For the past 10 days, the editorial board has been interviewing candidates for seats in the Illinois General Assembly and for the U.S. House of Representatives.
In the interest of fairness, we have asked the candidates the same slate of questions.
We asked each of the candidates for their ideas for economic development in Southern Illinois. Predictably, some of the candidates touched on the tourism industry, or lack thereof, in this beautiful corner of the state.
As the years go, by it seems friends and acquaintances are all too willing to remind me of m…
On a good day, Republicans and Democrats would have a difficult time agreeing that today is Thursday.
However, most of the candidates believe Southern Illinois is not reaping the benefits of its natural beauty.
This isn’t a novel thought. It seems I’ve discussed this issue with candidates for the past decade. Yet, little has changed.
This year’s crop of candidates have actually produced some ideas … other than adding a few signs along the interstate.
There is, of course, no easy fix.
Over the years, local tourism bureaus have dutifully churned out slick four-colored brochures touting the hunting, fishing and hiking opportunities Southern Illinois has to offer. There’s nothing wrong with those efforts, or the aforementioned signs, but primarily, those provide information to people who are already here.
For nearly 30 years I’ve been complaining about the careless, thoughtless people that litter…
What the region, and for that matter, the entire the entire State of Illinois, needs is outreach. It needs impact.
One candidate pointed to the tourism efforts of Michigan and Wisconsin. If you travel to the northern parts of Illinois (by that I mean well past Interstate 70) you’ll see television ads promoting the natural wonders of those states.
Take a step further — if you travel to Wisconsin and Michigan, you’ll inevitably get follow-up mailings or emails, asking you to come back.
Those states make an actual effort to attract visitors and keep them coming back.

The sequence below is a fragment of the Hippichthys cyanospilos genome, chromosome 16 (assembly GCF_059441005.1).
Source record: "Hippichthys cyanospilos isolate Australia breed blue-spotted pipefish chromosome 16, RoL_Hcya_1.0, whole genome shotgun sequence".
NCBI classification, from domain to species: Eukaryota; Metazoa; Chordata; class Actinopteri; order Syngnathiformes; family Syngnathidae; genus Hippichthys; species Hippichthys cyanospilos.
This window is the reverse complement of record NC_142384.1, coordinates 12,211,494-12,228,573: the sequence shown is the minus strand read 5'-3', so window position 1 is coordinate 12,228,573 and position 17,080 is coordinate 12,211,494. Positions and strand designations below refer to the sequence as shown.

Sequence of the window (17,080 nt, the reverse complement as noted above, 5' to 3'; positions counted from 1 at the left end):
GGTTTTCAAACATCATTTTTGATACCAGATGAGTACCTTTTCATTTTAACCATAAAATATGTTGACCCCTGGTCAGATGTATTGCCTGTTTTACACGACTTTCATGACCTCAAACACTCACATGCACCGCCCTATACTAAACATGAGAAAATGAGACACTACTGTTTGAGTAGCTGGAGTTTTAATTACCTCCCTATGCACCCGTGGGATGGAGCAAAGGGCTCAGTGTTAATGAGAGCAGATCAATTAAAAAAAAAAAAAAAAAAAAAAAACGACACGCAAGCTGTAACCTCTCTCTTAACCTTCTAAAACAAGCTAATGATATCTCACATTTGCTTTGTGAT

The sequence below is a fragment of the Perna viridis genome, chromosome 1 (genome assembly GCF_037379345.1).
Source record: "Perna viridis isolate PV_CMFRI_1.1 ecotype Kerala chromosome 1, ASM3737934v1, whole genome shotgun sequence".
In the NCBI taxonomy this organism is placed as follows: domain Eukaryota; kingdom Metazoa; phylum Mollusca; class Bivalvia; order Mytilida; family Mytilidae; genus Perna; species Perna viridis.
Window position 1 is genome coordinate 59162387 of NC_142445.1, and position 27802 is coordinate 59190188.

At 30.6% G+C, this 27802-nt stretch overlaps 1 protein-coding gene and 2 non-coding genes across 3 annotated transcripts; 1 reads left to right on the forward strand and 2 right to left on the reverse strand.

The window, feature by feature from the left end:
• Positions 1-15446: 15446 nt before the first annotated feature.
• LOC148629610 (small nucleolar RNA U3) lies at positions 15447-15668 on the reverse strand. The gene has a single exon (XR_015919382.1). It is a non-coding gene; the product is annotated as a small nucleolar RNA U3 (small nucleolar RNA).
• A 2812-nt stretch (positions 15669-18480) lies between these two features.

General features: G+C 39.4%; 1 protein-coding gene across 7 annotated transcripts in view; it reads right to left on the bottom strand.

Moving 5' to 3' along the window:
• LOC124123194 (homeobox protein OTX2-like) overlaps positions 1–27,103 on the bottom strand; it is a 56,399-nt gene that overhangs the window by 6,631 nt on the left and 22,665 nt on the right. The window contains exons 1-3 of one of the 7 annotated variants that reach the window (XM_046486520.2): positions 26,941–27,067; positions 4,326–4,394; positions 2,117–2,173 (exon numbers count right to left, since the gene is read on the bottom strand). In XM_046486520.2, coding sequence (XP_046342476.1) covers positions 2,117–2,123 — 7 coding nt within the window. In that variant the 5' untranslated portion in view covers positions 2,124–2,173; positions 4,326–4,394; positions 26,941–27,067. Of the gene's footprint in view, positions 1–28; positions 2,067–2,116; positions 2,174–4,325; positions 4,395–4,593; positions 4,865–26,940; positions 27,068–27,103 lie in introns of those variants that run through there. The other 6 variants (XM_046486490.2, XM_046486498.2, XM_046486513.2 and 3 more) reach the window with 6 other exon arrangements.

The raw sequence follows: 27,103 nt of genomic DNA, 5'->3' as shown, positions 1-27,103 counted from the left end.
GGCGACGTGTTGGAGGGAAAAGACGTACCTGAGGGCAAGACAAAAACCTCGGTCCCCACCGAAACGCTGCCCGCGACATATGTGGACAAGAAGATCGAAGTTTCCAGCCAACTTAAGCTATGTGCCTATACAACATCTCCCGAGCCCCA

How many people outside Illinois are aware of the natural wonders of the Shawnee National Forest, the Cache River swamps, the lunker bass in Crab Orchard or the slab crappie that call Rend Lake home? Are people outside Illinois aware of the quaint beauty of river towns like Alton, or the depth and quality of historic sites in Springfield?
Granted, the state doesn’t have buckets of money sitting around, but a good marketing plan wouldn’t hurt.
When my father was a youngster, hunting was more than a sport. It was part of survival. The …
Second, unless you’re driving, it’s not easy to get to Southern Illinois. On the other hand, you can get close to anywhere in the region by driving Route 13 or interstates 24 and 57.
Which brings us to air travel.
There are two quality airports within 15 miles of Carbondale. Yet, there is limited commercial service.
I’m not naïve. You can’t call one of the small airlines and demand they start flying into Marion or Carbondale. However, if potential customers begin inquiring about flights, perhaps it could happen.
As another of the candidates noted, tourism doesn’t just happen, it takes work.
Mother Nature has taken care of the difficult part. We have woods, rivers and lakes to attract tourists. We have quaint towns, wineries and excellent eateries.
What we don’t have is a plan. This is more difficult than “Build it, they will come.”
It’s also not a chicken and egg argument. We, the region and the state, have to get the word out.
If you get a chance to press candidates on the issue, do it. Ask them if they have a plan. If they don’t, tell them to formulate one or you’ll take your vote somewhere else.
LES WINKELER is the outdoors writer for The Southern Illinoisan. Contact him at email@example.com, or call 618-351-5088 / On Twitter @LesWinkeler.